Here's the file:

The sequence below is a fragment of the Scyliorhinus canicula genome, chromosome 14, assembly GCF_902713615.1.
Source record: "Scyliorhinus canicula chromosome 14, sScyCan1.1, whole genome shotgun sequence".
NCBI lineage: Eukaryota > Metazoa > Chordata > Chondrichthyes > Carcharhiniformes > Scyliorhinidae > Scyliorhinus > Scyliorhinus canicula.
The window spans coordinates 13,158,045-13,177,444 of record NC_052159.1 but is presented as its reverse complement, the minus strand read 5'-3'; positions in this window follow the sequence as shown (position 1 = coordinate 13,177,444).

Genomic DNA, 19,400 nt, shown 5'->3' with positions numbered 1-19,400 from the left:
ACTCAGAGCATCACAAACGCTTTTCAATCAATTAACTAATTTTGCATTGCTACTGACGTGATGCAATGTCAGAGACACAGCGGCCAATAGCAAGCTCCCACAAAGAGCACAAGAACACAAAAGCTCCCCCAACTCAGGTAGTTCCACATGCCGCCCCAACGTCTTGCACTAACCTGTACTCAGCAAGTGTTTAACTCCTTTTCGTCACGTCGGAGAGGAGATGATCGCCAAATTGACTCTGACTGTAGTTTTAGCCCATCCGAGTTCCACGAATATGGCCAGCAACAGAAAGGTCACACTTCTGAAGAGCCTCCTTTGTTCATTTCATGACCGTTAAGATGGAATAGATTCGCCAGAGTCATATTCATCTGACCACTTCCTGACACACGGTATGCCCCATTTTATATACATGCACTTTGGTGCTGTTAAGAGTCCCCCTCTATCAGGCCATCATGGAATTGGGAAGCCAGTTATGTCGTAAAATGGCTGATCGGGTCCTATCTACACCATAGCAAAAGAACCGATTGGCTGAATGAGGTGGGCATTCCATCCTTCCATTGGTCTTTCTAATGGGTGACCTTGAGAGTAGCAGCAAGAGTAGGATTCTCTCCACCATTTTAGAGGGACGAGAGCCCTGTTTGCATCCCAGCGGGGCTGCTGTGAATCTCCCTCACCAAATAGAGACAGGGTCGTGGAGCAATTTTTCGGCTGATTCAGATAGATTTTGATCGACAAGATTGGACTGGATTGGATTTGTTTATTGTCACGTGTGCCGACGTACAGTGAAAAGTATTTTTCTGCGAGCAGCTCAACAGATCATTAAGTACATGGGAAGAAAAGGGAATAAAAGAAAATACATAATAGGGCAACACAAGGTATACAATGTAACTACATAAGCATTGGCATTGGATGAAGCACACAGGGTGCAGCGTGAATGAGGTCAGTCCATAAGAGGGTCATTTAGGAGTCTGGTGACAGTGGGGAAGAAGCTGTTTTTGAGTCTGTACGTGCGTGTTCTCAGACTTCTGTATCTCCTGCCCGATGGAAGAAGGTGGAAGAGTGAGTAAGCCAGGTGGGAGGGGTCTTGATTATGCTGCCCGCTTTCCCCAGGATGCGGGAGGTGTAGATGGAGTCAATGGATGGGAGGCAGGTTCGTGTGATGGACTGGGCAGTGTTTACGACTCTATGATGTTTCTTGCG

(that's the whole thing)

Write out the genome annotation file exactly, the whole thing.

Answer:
The sequence below is a fragment of the Scyliorhinus canicula genome, chromosome 14, assembly GCF_902713615.1.
Source record: "Scyliorhinus canicula chromosome 14, sScyCan1.1, whole genome shotgun sequence".
NCBI lineage: Eukaryota > Metazoa > Chordata > Chondrichthyes > Carcharhiniformes > Scyliorhinidae > Scyliorhinus > Scyliorhinus canicula.
The window spans coordinates 13,158,045-13,177,444 of record NC_052159.1 but is presented as its reverse complement, the minus strand read 5'-3'; positions in this window follow the sequence as shown (position 1 = coordinate 13,177,444).

Genomic DNA, 19,400 nt, shown 5'->3' with positions numbered 1-19,400 from the left:
ACTCAGAGCATCACAAACGCTTTTCAATCAATTAACTAATTTTGCATTGCTACTGACGTGATGCAATGTCAGAGACACAGCGGCCAATAGCAAGCTCCCACAAAGAGCACAAGAACACAAAAGCTCCCCCAACTCAGGTAGTTCCACATGCCGCCCCAACGTCTTGCACTAACCTGTACTCAGCAAGTGTTTAACTCCTTTTCGTCACGTCGGAGAGGAGATGATCGCCAAATTGACTCTGACTGTAGTTTTAGCCCATCCGAGTTCCACGAATATGGCCAGCAACAGAAAGGTCACACTTCTGAAGAGCCTCCTTTGTTCATTTCATGACCGTTAAGATGGAATAGATTCGCCAGAGTCATATTCATCTGACCACTTCCTGACACACGGTATGCCCCATTTTATATACATGCACTTTGGTGCTGTTAAGAGTCCCCCTCTATCAGGCCATCATGGAATTGGGAAGCCAGTTATGTCGTAAAATGGCTGATCGGGTCCTATCTACACCATAGCAAAAGAACCGATTGGCTGAATGAGGTGGGCATTCCATCCTTCCATTGGTCTTTCTAATGGGTGACCTTGAGAGTAGCAGCAAGAGTAGGATTCTCTCCACCATTTTAGAGGGACGAGAGCCCTGTTTGCATCCCAGCGGGGCTGCTGTGAATCTCCCTCACCAAATAGAGACAGGGTCGTGGAGCAATTTTTCGGCTGATTCAGATAGATTTTGATCGACAAGATTGGACTGGATTGGATTTGTTTATTGTCACGTGTGCCGACGTACAGTGAAAAGTATTTTTCTGCGAGCAGCTCAACAGATCATTAAGTACATGGGAAGAAAAGGGAATAAAAGAAAATACATAATAGGGCAACACAAGGTATACAATGTAACTACATAAGCATTGGCATTGGATGAAGCACACAGGGTGCAGCGTGAATGAGGTCAGTCCATAAGAGGGTCATTTAGGAGTCTGGTGACAGTGGGGAAGAAGCTGTTTTTGAGTCTGTACGTGCGTGTTCTCAGACTTCTGTATCTCCTGCCCGATGGAAGAAGGTGGAAGAGTGAGTAAGCCAGGTGGGAGGGGTCTTGATTATGCTGCCCGCTTTCCCCAGGATGCGGGAGGTGTAGATGGAGTCAATGGATGGGAGGCAGGTTCGTGTGATGGACTGGGCAGTGTTTACGACTCTATGATGTTTCTTGCG